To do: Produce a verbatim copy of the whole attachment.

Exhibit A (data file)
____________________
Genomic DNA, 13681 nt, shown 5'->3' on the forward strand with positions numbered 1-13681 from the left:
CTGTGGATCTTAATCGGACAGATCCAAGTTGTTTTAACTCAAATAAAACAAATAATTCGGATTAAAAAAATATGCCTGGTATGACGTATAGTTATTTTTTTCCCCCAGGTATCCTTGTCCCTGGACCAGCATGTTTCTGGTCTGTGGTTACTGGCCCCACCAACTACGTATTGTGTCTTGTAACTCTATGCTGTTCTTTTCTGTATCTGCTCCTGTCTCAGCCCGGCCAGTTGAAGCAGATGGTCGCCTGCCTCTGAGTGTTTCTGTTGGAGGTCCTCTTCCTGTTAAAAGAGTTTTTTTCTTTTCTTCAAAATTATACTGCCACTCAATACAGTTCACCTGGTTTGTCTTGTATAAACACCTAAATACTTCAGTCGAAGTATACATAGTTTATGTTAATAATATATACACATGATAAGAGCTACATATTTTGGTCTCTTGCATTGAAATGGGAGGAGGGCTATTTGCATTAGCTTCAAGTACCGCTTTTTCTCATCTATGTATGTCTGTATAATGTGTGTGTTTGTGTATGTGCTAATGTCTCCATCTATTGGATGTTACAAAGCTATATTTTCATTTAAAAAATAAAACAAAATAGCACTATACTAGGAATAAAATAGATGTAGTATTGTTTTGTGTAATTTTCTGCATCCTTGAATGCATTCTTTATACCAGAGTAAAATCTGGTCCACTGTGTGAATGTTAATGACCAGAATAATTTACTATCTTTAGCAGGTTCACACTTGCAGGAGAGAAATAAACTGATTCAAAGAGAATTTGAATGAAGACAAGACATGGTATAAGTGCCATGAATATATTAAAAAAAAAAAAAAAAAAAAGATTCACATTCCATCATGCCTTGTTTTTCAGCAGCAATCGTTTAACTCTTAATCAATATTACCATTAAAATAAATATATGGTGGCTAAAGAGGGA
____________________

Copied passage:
Genomic DNA, 13681 nt, shown 5'->3' on the forward strand with positions numbered 1-13681 from the left:
CTGTGGATCTTAATCGGACAGATCCAAGTTGTTTTAACTCAAATAAAACAAATAATTCGGATTAAAAAAATATGCCTGGTATGACGTATAGTTATTTTTTTCCCCCAGGTATCCTTGTCCCTGGACCAGCATGTTTCTGGTCTGTGGTTACTGGCCCCACCAACTACGTATTGTGTCTTGTAACTCTATGCTGTTCTTTTCTGTATCTGCTCCTGTCTCAGCCCGGCCAGTTGAAGCAGATGGTCGCCTGCCTCTGAGTGTTTCTGTTGGAGGTCCTCTTCCTGTTAAAAGAGTTTTTTTCTTTTCTTCAAAATTATACTGCCACTCAATACAGTTCACCTGGTTTGTCTTGTATAAACACCTAAATACTTCAGTCGAAGTATACATAGTTTATGTTAATAATATATACACATGATAAGAGCTACATATTTTGGTCTCTTGCATTGAAATGGGAGGAGGGCTATTTGCATTAGCTTCAAGTACCGCTTTTTCTCATCTATGTATGTCTGTATAATGTGTGTGTTTGTGTATGTGCTAATGTCTCCATCTATTGGATGTTACAAAGCTATATTTTCATTTAAAAAATAAAACAAAATAGCACTATACTAGGAATAAAATAGATGTAGTATTGTTTTGTGTAATTTTCTGCATCCTTGAATGCATTCTTTATACCAGAGTAAAATCTGGTCCACTGTGTGAATGTTAATGACCAGAATAATTTACTATCTTTAGCAGGTTCACACTTGCAGGAGAGAAATAAACTGATTCAAAGAGAATTTGAATGAAGACAAGACATGGTATAAGTGCCATGAATATATTAAAAAAAAAAAAAAAAAAAAGATTCACATTCCATCATGCCTTGTTTTTCAGCAGCAATCGTTTAACTCTTAATCAATATTACCATTAAAATAAATATATGGTGGCTAAAGAGGGA